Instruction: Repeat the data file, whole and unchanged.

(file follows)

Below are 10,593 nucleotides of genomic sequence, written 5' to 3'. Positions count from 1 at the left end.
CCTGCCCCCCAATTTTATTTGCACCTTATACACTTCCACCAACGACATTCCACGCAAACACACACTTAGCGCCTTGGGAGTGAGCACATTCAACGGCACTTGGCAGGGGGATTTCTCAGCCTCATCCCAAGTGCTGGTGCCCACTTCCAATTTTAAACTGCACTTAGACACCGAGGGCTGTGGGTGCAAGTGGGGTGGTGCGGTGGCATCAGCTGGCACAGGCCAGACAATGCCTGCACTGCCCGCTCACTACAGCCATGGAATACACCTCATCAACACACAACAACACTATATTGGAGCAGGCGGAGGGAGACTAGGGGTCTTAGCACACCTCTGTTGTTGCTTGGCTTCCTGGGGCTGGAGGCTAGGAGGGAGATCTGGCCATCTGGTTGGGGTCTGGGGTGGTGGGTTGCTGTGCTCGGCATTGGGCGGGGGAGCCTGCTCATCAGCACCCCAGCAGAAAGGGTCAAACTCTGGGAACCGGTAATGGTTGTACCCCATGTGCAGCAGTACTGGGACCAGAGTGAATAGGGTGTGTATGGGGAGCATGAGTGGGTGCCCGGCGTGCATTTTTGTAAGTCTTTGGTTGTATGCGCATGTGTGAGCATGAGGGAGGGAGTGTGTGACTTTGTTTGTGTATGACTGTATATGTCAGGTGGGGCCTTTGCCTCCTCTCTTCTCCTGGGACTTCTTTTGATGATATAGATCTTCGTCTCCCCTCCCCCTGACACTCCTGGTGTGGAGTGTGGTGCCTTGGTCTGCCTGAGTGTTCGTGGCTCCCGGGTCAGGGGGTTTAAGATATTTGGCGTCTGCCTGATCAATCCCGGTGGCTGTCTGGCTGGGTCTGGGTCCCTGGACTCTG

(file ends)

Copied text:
Below are 10,593 nucleotides of genomic sequence, written 5' to 3'. Positions count from 1 at the left end.
CCTGCCCCCCAATTTTATTTGCACCTTATACACTTCCACCAACGACATTCCACGCAAACACACACTTAGCGCCTTGGGAGTGAGCACATTCAACGGCACTTGGCAGGGGGATTTCTCAGCCTCATCCCAAGTGCTGGTGCCCACTTCCAATTTTAAACTGCACTTAGACACCGAGGGCTGTGGGTGCAAGTGGGGTGGTGCGGTGGCATCAGCTGGCACAGGCCAGACAATGCCTGCACTGCCCGCTCACTACAGCCATGGAATACACCTCATCAACACACAACAACACTATATTGGAGCAGGCGGAGGGAGACTAGGGGTCTTAGCACACCTCTGTTGTTGCTTGGCTTCCTGGGGCTGGAGGCTAGGAGGGAGATCTGGCCATCTGGTTGGGGTCTGGGGTGGTGGGTTGCTGTGCTCGGCATTGGGCGGGGGAGCCTGCTCATCAGCACCCCAGCAGAAAGGGTCAAACTCTGGGAACCGGTAATGGTTGTACCCCATGTGCAGCAGTACTGGGACCAGAGTGAATAGGGTGTGTATGGGGAGCATGAGTGGGTGCCCGGCGTGCATTTTTGTAAGTCTTTGGTTGTATGCGCATGTGTGAGCATGAGGGAGGGAGTGTGTGACTTTGTTTGTGTATGACTGTATATGTCAGGTGGGGCCTTTGCCTCCTCTCTTCTCCTGGGACTTCTTTTGATGATATAGATCTTCGTCTCCCCTCCCCCTGACACTCCTGGTGTGGAGTGTGGTGCCTTGGTCTGCCTGAGTGTTCGTGGCTCCCGGGTCAGGGGGTTTAAGATATTTGGCGTCTGCCTGATCAATCCCGGTGGCTGTCTGGCTGGGTCTGGGTCCCTGGACTCTG